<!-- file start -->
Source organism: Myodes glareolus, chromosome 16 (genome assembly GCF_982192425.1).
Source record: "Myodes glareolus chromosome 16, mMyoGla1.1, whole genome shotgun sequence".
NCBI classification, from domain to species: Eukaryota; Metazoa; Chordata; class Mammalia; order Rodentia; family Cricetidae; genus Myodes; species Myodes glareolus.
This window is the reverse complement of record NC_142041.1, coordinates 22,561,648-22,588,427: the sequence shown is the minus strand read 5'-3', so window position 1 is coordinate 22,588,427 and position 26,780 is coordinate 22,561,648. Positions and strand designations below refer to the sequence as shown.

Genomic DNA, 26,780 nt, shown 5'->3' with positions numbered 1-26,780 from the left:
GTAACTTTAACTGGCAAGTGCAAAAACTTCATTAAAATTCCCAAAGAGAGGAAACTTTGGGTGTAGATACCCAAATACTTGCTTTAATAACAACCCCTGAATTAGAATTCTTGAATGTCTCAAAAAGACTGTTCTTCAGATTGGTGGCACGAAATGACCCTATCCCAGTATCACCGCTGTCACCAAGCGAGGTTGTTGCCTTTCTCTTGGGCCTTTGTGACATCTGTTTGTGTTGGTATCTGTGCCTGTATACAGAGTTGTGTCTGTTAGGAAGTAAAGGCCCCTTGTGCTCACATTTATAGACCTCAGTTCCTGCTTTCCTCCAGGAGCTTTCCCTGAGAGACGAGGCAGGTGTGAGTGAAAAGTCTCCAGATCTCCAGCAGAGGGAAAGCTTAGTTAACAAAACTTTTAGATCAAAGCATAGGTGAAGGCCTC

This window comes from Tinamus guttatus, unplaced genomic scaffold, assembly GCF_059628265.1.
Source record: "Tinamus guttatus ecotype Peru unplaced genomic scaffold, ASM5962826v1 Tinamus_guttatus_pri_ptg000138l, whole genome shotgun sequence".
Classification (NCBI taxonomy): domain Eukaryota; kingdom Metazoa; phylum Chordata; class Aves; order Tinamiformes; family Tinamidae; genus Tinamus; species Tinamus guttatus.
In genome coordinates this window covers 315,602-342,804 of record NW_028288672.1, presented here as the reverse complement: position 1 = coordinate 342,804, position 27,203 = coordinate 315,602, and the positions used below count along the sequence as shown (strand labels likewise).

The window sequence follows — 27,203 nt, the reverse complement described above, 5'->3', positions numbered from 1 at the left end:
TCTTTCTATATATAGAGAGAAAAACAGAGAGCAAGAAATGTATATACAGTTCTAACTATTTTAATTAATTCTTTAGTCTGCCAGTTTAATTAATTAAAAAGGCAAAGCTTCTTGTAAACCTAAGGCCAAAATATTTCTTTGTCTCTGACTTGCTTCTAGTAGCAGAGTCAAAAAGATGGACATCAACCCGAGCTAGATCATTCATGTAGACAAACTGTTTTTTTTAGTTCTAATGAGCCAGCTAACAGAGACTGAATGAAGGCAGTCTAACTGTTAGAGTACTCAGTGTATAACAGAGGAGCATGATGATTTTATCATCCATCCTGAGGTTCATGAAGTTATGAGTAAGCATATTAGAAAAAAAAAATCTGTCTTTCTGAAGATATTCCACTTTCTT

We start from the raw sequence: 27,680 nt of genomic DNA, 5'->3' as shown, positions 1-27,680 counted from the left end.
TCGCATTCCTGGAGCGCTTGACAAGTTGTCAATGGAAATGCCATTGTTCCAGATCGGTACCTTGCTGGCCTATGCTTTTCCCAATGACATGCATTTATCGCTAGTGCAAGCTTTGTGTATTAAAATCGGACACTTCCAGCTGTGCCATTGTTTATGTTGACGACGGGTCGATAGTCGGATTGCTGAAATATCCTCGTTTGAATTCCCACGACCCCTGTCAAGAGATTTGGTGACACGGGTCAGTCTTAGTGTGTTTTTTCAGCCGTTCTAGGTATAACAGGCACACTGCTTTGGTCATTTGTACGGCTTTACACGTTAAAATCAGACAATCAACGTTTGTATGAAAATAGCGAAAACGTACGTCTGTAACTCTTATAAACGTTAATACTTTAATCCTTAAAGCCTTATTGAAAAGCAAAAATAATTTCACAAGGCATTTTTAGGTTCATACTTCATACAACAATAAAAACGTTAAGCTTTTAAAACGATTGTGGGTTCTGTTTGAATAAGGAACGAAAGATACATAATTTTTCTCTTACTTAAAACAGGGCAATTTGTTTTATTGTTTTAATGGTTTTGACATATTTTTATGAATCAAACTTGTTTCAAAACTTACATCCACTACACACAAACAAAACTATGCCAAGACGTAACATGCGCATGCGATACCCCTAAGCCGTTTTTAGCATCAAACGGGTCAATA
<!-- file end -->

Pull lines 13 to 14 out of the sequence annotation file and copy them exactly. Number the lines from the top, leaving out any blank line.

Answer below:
We start from the raw sequence: 27,680 nt of genomic DNA, 5'->3' as shown, positions 1-27,680 counted from the left end.
TCGCATTCCTGGAGCGCTTGACAAGTTGTCAATGGAAATGCCATTGTTCCAGATCGGTACCTTGCTGGCCTATGCTTTTCCCAATGACATGCATTTATCGCTAGTGCAAGCTTTGTGTATTAAAATCGGACACTTCCAGCTGTGCCATTGTTTATGTTGACGACGGGTCGATAGTCGGATTGCTGAAATATCCTCGTTTGAATTCCCACGACCCCTGTCAAGAGATTTGGTGACACGGGTCAGTCTTAGTGTGTTTTTTCAGCCGTTCTAGGTATAACAGGCACACTGCTTTGGTCATTTGTACGGCTTTACACGTTAAAATCAGACAATCAACGTTTGTATGAAAATAGCGAAAACGTACGTCTGTAACTCTTATAAACGTTAATACTTTAATCCTTAAAGCCTTATTGAAAAGCAAAAATAATTTCACAAGGCATTTTTAGGTTCATACTTCATACAACAATAAAAACGTTAAGCTTTTAAAACGATTGTGGGTTCTGTTTGAATAAGGAACGAAAGATACATAATTTTTCTCTTACTTAAAACAGGGCAATTTGTTTTATTGTTTTAATGGTTTTGACATATTTTTATGAATCAAACTTGTTTCAAAACTTACATCCACTACACACAAACAAAACTATGCCAAGACGTAACATGCGCATGCGATACCCCTAAGCCGTTTTTAGCATCAAACGGGTCAATA